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The Tourist


Doug Bentin January 12th, 2011

Strangers on a train Angelina Jolie and Johnny Depp meet cute in ‘The Tourist.’ May we see your vacation photos, please?

I hate to be the bearer of bad news, but Alfred Hitchcock is dead. That doesn’t mean that he is no longer the master of suspense. “North by Northwest” will always be the exemplar of the lighthearted thriller in which an innocent man is mistakenly identified as someone else — someone with dangerous secrets — and, therefore, is pursued by villains and authorities alike.

That’s Frank Tupelo (Johnny Depp, “Alice in Wonderland”), an American math teacher who is vacationing in Europe. He meets a mysterious woman named Elise (Angelina Jolie, “Salt”) on a train and spends the afternoon with her making up the plot of an imaginary spy novel.

What we know is that she is being shadowed by the police for her relationship with a British tax dodger who stole more than 2 billion pounds from a crime czar. The cops think she will lead them to the missing thief, who has undergone extensive plastic surgery. Elise is acting on a note from her lover, telling her to find a man of his general body type and make her pursuers think the stranger is the thief.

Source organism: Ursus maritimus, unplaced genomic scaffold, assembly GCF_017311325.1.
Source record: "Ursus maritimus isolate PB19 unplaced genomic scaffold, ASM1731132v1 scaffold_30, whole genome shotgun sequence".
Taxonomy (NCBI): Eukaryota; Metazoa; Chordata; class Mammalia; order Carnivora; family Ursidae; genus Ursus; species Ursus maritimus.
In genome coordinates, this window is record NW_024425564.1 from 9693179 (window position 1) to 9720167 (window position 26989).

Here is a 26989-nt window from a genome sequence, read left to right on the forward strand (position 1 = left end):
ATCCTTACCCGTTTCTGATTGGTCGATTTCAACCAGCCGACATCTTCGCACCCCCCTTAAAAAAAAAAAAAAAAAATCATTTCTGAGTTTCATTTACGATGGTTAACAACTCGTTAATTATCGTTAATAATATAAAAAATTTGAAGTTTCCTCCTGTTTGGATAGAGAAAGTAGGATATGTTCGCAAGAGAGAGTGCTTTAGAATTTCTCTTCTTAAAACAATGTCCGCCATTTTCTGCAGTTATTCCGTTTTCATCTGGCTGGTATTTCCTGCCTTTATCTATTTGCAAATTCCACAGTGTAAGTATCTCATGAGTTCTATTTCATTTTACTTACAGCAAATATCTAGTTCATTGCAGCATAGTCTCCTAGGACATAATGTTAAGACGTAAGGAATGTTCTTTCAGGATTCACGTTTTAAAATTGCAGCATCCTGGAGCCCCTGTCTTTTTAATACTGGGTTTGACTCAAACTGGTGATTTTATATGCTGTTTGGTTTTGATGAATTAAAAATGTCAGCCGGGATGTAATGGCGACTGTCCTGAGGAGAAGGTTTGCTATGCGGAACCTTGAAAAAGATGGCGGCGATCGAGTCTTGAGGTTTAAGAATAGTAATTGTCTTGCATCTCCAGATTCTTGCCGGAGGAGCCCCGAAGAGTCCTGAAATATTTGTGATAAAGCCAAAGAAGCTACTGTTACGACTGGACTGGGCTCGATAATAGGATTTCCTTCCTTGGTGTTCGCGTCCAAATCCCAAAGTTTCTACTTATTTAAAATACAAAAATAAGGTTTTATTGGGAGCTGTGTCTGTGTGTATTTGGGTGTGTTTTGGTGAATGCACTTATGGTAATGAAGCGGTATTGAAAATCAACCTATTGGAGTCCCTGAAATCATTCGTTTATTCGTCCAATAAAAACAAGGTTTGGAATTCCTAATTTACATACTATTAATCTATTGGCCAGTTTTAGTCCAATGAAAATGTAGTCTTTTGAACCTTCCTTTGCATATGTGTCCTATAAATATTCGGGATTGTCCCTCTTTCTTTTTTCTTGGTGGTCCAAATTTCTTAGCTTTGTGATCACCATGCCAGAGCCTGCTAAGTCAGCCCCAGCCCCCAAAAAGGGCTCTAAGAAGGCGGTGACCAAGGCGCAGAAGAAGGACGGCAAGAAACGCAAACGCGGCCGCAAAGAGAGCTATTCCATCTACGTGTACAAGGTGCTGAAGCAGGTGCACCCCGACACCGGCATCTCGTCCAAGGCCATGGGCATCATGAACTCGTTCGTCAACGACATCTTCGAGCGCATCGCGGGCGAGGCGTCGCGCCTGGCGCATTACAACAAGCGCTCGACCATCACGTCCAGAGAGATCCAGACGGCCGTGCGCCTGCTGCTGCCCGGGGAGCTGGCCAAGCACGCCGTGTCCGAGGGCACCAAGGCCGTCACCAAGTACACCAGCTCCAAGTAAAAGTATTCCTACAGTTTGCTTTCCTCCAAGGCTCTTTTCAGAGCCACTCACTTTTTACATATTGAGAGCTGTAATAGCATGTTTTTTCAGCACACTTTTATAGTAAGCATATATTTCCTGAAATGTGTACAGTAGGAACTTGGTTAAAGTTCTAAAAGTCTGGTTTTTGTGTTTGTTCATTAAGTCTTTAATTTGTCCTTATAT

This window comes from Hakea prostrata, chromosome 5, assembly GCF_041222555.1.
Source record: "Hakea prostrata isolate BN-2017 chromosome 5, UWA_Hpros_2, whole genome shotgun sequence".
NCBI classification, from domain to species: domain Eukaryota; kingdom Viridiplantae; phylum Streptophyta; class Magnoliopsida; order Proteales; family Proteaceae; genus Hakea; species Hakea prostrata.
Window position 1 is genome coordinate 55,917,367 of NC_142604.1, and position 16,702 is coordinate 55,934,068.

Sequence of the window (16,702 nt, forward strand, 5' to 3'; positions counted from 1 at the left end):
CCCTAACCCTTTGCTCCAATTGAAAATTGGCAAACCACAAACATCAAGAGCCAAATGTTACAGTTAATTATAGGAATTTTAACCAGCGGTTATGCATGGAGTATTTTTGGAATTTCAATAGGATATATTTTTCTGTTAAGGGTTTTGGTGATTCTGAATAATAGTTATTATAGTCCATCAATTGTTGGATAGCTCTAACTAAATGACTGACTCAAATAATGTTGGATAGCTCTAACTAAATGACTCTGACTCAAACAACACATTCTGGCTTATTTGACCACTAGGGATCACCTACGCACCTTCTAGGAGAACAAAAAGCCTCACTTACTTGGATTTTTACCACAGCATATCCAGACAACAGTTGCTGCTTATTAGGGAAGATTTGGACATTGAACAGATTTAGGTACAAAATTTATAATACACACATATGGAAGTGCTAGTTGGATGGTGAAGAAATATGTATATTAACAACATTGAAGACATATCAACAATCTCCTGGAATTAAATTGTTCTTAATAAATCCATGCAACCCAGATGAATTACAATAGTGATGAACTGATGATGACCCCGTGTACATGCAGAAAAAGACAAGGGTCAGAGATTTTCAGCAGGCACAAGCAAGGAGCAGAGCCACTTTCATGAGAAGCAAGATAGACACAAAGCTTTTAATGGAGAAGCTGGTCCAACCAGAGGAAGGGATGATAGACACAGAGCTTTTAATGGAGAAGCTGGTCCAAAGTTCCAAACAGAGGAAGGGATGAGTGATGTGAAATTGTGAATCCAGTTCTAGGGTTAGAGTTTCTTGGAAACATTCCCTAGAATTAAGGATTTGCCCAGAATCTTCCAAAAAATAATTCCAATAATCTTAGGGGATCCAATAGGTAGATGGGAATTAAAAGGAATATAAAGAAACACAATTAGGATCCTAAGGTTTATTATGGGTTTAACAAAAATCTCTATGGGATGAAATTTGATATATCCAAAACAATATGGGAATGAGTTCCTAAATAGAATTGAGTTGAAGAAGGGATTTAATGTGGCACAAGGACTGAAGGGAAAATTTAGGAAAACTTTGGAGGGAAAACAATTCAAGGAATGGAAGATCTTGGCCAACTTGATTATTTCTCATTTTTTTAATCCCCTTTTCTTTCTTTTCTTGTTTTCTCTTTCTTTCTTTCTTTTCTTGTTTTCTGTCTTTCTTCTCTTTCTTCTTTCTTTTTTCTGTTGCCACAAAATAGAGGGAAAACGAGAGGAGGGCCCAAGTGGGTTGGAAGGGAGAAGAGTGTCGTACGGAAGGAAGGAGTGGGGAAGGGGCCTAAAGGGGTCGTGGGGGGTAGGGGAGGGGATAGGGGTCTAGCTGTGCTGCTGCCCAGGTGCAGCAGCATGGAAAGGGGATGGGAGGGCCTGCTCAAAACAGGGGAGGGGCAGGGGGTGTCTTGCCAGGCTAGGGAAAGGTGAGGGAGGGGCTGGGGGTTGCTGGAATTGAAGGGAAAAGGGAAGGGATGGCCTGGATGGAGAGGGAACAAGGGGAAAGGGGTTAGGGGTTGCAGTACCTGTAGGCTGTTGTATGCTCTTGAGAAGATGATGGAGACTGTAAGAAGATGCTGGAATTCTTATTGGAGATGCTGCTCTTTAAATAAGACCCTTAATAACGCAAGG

In the course of his adventures of capture and escape, Frank will fall in love with the alluring Elise and, despite her best efforts not to, Elise will go all sappy for Frank.

Of course, the plot is all absurdly complicated, one of those cartoon machines that involve 20 household items and a dozen steps to accomplish a simple task. Hitchcock did this kind of thing, too, but he was generally better at palming his aces.

Director Florian Henckel von Donnersmarck’s (“The Lives of Others”) best ideas are setting the film in Venice, which he uses as a character and not just as an exotic location, and adapting Frank and Elise to fit the actors in the roles. If Depp had been asked to play Cary Grant, he would have been awful. If he wanted to imitate a Hitchcock star, he might be able to pull off the everyman-ish James Stewart.

But Frank is not Cary Grant — he’s Depp. Likewise, Jolie is no icy-but-vulnerable blonde in the Grace Kelly style.

She has spent her entire career playing invulnerable women, but here, she does it with a twinkle in her eye.

Paul Bettany (“Legion”) is fun as a dedicated but slightly dim Scotland Yard cop, and Timothy Dalton (“Hot Fuzz”) is his frustrated but ultimately humane boss. Steven Berkoff (“44 Inch Chest”) is the Brit crime lord who surrounds himself with Russian muscle and doesn’t mind killing anyone who gets in his way. The script is by von Donnersmarck, Christopher McQuarrie (“Valkyrie”) and Julian Fellowes (“The Young Victoria”), and is adapted from a French film.

“The Tourist” is lightweight, but entertaining, giving Depp a chance to underplay for a change and Jolie an opportunity to kid her screen persona. Go in expecting to compare it to Hitchcock, just not in a Cahiers du Cinéma sort of way, and you’ll have some fun.

 
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